Chapters 2, 3, and 4 are the core of Return of the King, as they deal with the three decisive events that rejuvenated Elvis's career. Chapter 2 (by far the longest chapter at 55 pages) covers Presley’s 1968 “Comeback Special.” The reading here is absolutely fascinating. The intricacies of how the special came to be and how it was crafted into its final form are explained in the words of director Steve Binder, producer and engineer Bones Howe, and writers Chris Bearde and Allan Blye. The four men reveal how they, working as a team with Elvis, were able to arouse his creative instincts and undermine Colonel Parker’s control over the process. This team approach obviously had a lot to do with the success of the “Comeback Special.”
Chapter 3 deals with Elvis’s 1968 Memphis recording sessions, which produced such hit sides as “In the Ghetto” and “Suspicious Minds.” According to Gaar, “The American Sound Studio sessions were the finest of Elvis’s career, not so much because of the amount of work they produced … but rather for the consistent quality of that work.”
Using interview excerpts, the author allows the reader to experience the creative process in the studio. This time its producer Chips Moman and musicians Bobby Emmons, Reggie Young, Mike Leech, and Glen Spreen who reveal how they worked closely with Elvis to produce some of the best recordings of his career. It’s all enthralling stuff, as is Leech’s and Spreen’s description of the overdubbing process. Gaar declares, “ … it was the final proof that, after years of movie soundtracks, Elvis Presley had grown up.”
Presley’s return to live performing in Las Vegas in 1969 is the subject of Chapter 4. Since this event has been widely examined through the years, this chapter reveals little new information. However, musicians Ronnie Tutt and Jerry Scheff do provide some interesting insight into that exciting opening run in Vegas.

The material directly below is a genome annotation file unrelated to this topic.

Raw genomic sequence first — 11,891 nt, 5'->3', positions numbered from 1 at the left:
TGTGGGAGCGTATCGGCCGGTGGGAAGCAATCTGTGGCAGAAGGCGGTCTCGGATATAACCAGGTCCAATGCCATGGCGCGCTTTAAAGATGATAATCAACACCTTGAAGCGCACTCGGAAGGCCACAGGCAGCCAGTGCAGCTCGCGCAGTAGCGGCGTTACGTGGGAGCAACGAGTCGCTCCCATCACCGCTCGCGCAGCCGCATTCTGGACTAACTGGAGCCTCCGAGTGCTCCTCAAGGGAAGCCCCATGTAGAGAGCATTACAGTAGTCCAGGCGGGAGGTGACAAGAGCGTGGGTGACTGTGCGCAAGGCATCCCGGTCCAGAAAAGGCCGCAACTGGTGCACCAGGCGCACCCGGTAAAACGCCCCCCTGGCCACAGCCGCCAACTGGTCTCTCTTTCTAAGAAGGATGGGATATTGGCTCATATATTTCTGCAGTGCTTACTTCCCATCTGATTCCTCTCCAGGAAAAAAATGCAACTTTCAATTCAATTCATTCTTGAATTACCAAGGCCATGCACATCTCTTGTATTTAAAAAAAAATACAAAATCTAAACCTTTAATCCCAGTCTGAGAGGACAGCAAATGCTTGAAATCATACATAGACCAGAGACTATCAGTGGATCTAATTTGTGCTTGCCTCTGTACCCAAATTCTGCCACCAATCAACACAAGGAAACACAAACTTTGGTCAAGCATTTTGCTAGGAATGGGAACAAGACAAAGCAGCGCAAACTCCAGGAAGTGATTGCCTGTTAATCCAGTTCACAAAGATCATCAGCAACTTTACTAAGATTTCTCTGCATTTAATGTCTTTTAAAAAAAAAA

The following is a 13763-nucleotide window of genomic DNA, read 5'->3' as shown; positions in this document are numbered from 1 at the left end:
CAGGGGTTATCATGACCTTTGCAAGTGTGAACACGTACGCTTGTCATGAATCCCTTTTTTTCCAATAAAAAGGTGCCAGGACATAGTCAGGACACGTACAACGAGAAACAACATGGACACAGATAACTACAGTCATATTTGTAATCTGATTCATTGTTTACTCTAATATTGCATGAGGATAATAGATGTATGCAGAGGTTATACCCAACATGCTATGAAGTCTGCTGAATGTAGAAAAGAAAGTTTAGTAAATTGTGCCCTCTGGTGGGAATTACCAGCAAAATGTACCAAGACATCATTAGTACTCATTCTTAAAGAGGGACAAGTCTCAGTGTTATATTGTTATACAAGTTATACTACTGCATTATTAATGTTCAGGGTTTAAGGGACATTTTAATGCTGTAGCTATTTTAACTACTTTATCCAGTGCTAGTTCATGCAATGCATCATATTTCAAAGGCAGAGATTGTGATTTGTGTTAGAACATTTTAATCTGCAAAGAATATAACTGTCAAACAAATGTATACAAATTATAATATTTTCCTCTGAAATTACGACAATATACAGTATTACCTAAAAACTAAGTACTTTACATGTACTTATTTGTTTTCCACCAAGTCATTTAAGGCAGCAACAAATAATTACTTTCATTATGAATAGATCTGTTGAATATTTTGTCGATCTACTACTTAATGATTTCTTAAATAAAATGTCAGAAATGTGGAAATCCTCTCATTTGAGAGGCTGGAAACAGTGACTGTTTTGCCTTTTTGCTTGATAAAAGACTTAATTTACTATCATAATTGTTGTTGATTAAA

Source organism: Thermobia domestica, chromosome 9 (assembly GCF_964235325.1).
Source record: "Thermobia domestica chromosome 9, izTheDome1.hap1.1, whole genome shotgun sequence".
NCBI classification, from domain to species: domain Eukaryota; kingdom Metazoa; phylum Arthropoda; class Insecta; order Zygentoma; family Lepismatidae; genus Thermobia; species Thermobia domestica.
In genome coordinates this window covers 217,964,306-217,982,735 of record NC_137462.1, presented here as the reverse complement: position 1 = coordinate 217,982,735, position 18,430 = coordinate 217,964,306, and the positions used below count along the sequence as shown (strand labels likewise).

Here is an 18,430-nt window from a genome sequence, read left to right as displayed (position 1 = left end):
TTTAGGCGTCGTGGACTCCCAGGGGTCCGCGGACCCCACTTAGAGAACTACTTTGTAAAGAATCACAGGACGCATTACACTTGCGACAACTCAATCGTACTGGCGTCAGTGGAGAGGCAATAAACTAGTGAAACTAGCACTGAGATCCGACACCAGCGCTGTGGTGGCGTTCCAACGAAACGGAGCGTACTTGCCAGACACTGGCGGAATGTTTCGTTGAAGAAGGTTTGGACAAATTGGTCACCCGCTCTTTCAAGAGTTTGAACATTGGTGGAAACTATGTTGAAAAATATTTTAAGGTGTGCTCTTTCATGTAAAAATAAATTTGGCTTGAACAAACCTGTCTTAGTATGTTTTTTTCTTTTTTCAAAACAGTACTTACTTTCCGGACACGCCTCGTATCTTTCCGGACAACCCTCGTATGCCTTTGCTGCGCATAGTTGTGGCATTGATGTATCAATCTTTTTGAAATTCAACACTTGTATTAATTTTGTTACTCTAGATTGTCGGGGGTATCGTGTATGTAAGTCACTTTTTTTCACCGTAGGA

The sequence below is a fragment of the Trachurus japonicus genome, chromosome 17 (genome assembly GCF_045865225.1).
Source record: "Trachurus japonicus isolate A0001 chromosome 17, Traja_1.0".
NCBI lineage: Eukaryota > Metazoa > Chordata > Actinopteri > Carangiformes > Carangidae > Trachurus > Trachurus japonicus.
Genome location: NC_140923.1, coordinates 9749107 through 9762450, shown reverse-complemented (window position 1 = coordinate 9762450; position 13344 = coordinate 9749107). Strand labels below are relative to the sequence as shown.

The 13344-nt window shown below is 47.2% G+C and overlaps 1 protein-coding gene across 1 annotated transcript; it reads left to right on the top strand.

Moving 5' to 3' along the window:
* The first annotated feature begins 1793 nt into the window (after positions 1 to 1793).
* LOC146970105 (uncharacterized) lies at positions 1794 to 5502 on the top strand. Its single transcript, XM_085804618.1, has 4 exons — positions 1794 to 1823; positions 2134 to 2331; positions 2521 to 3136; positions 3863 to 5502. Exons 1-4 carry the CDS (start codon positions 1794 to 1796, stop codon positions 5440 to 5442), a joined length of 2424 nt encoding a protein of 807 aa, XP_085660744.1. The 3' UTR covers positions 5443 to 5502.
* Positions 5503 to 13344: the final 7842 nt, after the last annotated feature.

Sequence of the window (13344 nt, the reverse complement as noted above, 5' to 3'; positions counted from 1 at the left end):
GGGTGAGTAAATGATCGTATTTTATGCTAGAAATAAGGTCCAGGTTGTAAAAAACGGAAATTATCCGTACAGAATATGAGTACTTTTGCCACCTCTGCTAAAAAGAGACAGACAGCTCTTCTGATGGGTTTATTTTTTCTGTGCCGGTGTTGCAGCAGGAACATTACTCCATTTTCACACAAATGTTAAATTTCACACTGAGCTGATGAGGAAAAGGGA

• Chapters 5 and 6: Elvis slowly fades away
The next two chapters outline Elvis’s gradual decent from the heights achieved during his “Great Comeback.” The “gradual slide into what some would see as ignominious caricature,” as Gaar described it, is viewed through the eyes of Elvis band members Tutt and Glen Hardin, as well as studio musicians Jerry Carrigan and Norbert Putnam. The 7th and final chapter, then details the retooling of Elvis’s legacy in the years after his death. The legal maneuvering over his estate is clearly summarized, as is the subsequent repackaging of the “Comeback Special” and other DVD and CD offerings over the years. The book ends with Elvis's image experiencing a second “Great Comeback” as a cultural icon.
Along the way in Return of the King, some players in Elvis’s story fare poorly. Colonel Parker, in particular, is roundly censured by those interviewed for perceived heavy-handed attempts to derail Elvis’s creative instincts. Felton Jarvis, Presley’s long-time session producer, also draws fire for failing to provide Elvis with proper guidance in the studio and for discouraging musicians from interacting with Presley. Members of the Memphis Mafia also are criticized for being disruptive in the recording studio and for insulating him from healthful interaction with the outside world.
Finally, the more serious segments of Return of the King are tempered with humor at times. White House counsel Bud Krogh’s remembrances of Elvis’s meeting with President Nixon are amusing. And I laughed out loud when I read about the dust up that occurred when studio drummer Jerry Carrigan ate one of Elvis’s pickles.
• All Elvis fans and critics should read Return of the King
Despite Gillian Gaar’s attempt to remain neutral on the sidelines, she occasionally outs herself as an Elvis fan in Return of the King. That’s confirmed on the book’s final page, where in small print at the bottom of her Acknowledgements, she states: “This book is dedicated, with love and respect to Scotty Moore, whose stinging guitar lines on ‘Hound Dog’ got me started on this journey.” Being an Elvis fan surely gave her the proper respect for her subject in Return of the King, but it’s the author commitment to the truth that gives this book its power. Elvis fans and critics alike can learn much from it. — Alan Hanson | © June 2010
"Through extensive use of direct quotations, the author in effect stands aside and lets the players tell the story."